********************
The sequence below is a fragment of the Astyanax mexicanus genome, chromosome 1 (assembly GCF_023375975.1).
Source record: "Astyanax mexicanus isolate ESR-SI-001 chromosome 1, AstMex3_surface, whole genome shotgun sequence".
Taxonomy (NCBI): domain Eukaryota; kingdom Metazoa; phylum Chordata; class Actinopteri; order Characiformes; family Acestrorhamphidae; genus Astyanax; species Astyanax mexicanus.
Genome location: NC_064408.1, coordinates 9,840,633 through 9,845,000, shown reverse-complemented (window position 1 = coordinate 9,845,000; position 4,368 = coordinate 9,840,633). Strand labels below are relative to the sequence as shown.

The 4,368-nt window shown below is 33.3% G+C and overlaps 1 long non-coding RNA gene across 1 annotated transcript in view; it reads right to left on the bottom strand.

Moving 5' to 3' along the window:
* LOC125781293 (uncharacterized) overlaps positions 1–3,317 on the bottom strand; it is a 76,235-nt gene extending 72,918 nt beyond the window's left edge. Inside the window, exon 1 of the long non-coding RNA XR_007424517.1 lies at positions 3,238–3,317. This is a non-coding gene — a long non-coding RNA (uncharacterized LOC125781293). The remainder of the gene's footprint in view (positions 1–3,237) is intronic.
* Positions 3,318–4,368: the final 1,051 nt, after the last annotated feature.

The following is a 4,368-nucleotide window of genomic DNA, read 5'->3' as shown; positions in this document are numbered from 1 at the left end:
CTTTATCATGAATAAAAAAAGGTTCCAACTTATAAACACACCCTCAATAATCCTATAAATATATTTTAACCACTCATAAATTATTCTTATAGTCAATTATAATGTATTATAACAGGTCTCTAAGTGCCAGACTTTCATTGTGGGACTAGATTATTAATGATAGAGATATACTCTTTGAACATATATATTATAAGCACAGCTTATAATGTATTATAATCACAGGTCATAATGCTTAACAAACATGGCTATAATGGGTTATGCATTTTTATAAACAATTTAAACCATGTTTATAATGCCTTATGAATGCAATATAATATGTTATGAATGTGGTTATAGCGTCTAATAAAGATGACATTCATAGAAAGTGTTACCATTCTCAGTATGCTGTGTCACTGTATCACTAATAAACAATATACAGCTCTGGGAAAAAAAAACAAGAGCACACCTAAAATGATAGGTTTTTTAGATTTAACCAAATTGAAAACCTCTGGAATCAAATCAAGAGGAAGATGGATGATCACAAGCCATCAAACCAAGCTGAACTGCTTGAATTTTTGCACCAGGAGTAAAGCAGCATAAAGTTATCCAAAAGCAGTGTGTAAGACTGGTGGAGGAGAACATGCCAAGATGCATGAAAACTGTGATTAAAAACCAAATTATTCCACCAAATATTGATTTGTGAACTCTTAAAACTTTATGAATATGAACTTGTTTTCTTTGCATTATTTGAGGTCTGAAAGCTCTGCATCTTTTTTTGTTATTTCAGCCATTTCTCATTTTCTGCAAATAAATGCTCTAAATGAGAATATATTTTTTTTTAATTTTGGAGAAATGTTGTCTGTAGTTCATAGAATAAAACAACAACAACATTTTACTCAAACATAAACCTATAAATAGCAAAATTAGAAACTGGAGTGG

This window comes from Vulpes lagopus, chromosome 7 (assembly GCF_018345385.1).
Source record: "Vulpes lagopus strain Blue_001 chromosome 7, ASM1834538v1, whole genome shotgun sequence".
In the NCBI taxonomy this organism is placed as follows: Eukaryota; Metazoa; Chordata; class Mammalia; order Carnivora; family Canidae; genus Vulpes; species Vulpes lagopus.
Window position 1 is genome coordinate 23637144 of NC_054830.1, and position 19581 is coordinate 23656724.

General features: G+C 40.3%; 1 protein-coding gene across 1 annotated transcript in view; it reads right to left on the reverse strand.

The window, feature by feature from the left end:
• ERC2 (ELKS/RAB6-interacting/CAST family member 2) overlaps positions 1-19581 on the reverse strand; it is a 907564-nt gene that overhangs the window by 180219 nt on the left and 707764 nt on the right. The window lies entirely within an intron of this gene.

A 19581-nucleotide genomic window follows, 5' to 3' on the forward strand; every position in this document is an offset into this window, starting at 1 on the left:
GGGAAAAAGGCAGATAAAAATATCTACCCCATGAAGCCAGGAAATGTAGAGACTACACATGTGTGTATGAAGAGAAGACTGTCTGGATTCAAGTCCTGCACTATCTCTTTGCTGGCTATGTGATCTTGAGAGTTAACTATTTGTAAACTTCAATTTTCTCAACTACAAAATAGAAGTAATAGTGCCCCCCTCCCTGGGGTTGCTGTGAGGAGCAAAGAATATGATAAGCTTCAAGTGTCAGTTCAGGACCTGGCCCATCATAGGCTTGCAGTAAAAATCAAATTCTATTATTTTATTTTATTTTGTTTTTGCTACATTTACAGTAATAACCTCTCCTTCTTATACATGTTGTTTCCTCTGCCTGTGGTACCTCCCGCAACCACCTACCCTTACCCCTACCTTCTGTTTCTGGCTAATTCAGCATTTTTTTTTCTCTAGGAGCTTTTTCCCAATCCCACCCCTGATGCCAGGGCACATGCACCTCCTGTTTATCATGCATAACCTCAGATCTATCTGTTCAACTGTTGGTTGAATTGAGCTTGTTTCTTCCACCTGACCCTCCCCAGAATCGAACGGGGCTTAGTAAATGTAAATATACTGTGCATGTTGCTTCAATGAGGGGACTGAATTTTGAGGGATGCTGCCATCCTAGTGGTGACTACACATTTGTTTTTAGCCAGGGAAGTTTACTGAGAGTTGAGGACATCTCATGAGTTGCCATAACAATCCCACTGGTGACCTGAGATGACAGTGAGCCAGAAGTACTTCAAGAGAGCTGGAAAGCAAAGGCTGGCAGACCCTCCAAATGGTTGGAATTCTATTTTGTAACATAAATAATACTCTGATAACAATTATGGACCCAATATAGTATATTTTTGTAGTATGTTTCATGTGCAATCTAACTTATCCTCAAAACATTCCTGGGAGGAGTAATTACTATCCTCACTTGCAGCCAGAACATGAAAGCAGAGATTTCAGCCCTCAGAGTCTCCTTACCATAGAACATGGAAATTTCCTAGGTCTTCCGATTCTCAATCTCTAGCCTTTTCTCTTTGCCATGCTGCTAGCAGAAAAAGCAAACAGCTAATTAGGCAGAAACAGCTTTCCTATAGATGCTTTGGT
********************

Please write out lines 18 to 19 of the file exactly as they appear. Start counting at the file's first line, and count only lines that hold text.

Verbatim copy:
A 19581-nucleotide genomic window follows, 5' to 3' on the forward strand; every position in this document is an offset into this window, starting at 1 on the left:
GGGAAAAAGGCAGATAAAAATATCTACCCCATGAAGCCAGGAAATGTAGAGACTACACATGTGTGTATGAAGAGAAGACTGTCTGGATTCAAGTCCTGCACTATCTCTTTGCTGGCTATGTGATCTTGAGAGTTAACTATTTGTAAACTTCAATTTTCTCAACTACAAAATAGAAGTAATAGTGCCCCCCTCCCTGGGGTTGCTGTGAGGAGCAAAGAATATGATAAGCTTCAAGTGTCAGTTCAGGACCTGGCCCATCATAGGCTTGCAGTAAAAATCAAATTCTATTATTTTATTTTATTTTGTTTTTGCTACATTTACAGTAATAACCTCTCCTTCTTATACATGTTGTTTCCTCTGCCTGTGGTACCTCCCGCAACCACCTACCCTTACCCCTACCTTCTGTTTCTGGCTAATTCAGCATTTTTTTTTCTCTAGGAGCTTTTTCCCAATCCCACCCCTGATGCCAGGGCACATGCACCTCCTGTTTATCATGCATAACCTCAGATCTATCTGTTCAACTGTTGGTTGAATTGAGCTTGTTTCTTCCACCTGACCCTCCCCAGAATCGAACGGGGCTTAGTAAATGTAAATATACTGTGCATGTTGCTTCAATGAGGGGACTGAATTTTGAGGGATGCTGCCATCCTAGTGGTGACTACACATTTGTTTTTAGCCAGGGAAGTTTACTGAGAGTTGAGGACATCTCATGAGTTGCCATAACAATCCCACTGGTGACCTGAGATGACAGTGAGCCAGAAGTACTTCAAGAGAGCTGGAAAGCAAAGGCTGGCAGACCCTCCAAATGGTTGGAATTCTATTTTGTAACATAAATAATACTCTGATAACAATTATGGACCCAATATAGTATATTTTTGTAGTATGTTTCATGTGCAATCTAACTTATCCTCAAAACATTCCTGGGAGGAGTAATTACTATCCTCACTTGCAGCCAGAACATGAAAGCAGAGATTTCAGCCCTCAGAGTCTCCTTACCATAGAACATGGAAATTTCCTAGGTCTTCCGATTCTCAATCTCTAGCCTTTTCTCTTTGCCATGCTGCTAGCAGAAAAAGCAAACAGCTAATTAGGCAGAAACAGCTTTCCTATAGATGCTTTGGT